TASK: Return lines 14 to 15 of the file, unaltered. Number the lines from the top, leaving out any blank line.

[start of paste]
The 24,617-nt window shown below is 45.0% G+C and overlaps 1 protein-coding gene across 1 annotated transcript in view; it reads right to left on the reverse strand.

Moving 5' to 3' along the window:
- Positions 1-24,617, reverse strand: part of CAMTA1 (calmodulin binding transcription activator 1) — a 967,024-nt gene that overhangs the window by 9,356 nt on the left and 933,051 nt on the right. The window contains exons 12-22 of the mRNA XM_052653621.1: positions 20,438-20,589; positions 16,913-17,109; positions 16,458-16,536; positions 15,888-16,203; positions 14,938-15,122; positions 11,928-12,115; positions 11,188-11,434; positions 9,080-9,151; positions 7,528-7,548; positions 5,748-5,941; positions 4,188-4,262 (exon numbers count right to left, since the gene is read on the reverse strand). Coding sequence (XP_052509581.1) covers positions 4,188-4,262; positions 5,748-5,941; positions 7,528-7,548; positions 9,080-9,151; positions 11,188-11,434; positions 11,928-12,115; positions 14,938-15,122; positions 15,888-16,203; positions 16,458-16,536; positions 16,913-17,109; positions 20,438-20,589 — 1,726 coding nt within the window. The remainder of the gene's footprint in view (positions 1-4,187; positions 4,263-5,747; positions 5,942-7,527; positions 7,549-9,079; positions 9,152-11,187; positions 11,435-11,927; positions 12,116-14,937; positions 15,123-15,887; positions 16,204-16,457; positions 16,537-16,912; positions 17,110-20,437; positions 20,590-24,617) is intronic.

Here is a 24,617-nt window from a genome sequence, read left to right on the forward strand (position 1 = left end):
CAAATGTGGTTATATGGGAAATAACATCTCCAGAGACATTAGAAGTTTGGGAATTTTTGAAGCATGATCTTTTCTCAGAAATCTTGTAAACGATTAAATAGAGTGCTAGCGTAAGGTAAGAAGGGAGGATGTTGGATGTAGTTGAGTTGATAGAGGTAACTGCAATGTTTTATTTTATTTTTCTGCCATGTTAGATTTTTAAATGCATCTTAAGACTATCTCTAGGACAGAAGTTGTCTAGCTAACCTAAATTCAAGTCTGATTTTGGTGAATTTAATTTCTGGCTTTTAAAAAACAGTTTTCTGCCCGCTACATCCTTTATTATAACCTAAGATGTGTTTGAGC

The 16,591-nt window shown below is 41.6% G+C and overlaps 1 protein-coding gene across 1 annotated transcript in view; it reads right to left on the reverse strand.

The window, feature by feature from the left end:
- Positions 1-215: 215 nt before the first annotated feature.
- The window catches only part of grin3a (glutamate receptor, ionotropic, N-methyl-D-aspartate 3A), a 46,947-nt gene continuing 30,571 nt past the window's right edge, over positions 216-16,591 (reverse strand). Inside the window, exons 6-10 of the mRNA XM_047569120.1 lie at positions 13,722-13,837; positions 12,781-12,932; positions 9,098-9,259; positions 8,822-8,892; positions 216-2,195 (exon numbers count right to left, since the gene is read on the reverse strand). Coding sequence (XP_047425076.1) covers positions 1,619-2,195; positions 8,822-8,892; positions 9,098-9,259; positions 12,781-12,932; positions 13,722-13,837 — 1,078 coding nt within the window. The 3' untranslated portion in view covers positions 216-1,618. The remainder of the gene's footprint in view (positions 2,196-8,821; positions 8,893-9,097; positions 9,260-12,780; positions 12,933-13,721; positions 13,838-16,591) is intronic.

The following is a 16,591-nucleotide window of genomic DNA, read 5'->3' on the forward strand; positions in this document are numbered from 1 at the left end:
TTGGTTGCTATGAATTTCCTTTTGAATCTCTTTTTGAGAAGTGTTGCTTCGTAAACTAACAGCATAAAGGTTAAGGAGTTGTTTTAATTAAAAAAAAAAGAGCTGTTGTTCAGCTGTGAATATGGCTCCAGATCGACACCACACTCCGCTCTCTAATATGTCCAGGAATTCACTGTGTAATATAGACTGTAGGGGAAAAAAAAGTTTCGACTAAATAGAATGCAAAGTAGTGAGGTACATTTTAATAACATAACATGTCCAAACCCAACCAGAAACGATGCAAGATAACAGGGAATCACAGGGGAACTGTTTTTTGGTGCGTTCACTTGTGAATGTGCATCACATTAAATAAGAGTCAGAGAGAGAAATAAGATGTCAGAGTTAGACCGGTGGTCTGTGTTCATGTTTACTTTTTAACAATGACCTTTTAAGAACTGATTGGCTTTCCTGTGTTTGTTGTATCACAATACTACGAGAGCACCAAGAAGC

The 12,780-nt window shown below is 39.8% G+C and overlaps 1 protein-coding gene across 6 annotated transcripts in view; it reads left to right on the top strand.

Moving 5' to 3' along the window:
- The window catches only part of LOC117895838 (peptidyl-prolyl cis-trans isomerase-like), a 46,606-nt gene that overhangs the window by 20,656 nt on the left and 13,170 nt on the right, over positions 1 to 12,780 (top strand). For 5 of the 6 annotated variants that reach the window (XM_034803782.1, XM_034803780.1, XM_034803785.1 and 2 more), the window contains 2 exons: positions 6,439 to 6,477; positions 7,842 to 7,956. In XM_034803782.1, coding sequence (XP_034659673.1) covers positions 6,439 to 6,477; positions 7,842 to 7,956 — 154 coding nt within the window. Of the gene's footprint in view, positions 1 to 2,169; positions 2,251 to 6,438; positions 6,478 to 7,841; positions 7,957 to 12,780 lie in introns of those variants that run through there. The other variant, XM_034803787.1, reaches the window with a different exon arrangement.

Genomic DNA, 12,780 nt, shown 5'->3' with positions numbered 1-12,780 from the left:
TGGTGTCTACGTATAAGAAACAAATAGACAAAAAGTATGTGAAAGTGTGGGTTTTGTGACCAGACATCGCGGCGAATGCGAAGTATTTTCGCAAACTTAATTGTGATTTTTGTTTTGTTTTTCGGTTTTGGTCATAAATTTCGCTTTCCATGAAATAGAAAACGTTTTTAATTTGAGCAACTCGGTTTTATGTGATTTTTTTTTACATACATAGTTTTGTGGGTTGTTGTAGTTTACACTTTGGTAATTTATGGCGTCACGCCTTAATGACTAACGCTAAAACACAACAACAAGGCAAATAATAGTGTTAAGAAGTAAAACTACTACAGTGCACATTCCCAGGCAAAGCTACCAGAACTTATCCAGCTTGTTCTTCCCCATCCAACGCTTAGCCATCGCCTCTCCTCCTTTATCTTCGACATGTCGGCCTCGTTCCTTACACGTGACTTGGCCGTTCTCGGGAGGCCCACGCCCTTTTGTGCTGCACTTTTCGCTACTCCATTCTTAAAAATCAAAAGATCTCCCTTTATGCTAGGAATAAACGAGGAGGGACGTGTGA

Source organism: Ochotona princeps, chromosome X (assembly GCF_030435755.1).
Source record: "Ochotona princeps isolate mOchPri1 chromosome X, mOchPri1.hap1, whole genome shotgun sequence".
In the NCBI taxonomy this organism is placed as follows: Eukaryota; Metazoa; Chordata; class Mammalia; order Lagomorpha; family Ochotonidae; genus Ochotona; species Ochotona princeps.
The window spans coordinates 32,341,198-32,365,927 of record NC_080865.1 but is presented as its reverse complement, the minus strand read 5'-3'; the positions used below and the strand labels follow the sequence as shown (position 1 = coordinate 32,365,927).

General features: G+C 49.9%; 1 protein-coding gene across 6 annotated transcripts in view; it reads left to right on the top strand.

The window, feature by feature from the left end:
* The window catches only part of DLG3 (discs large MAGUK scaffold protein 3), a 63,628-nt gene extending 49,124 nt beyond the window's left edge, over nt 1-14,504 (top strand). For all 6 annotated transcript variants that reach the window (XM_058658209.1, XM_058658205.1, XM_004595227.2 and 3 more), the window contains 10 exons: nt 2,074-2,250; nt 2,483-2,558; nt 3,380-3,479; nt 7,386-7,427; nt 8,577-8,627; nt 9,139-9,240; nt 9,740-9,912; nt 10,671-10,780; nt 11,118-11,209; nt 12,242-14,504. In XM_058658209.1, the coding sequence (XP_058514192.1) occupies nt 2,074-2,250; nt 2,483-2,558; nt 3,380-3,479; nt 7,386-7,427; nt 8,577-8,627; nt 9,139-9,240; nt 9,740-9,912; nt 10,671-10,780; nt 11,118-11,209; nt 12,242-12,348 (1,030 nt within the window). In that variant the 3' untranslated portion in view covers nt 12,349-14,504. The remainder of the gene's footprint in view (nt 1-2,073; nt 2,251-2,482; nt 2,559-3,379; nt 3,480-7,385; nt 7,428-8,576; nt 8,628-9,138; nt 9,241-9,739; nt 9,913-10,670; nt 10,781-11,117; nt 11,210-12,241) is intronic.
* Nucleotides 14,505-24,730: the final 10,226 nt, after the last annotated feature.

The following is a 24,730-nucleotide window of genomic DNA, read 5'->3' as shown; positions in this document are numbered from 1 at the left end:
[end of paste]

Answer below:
- The window catches only part of LOC117895838 (peptidyl-prolyl cis-trans isomerase-like), a 46,606-nt gene that overhangs the window by 20,656 nt on the left and 13,170 nt on the right, over positions 1 to 12,780 (top strand). For 5 of the 6 annotated variants that reach the window (XM_034803782.1, XM_034803780.1, XM_034803785.1 and 2 more), the window contains 2 exons: positions 6,439 to 6,477; positions 7,842 to 7,956. In XM_034803782.1, coding sequence (XP_034659673.1) covers positions 6,439 to 6,477; positions 7,842 to 7,956 — 154 coding nt within the window. Of the gene's footprint in view, positions 1 to 2,169; positions 2,251 to 6,438; positions 6,478 to 7,841; positions 7,957 to 12,780 lie in introns of those variants that run through there. The other variant, XM_034803787.1, reaches the window with a different exon arrangement.

Genomic DNA, 12,780 nt, shown 5'->3' with positions numbered 1-12,780 from the left: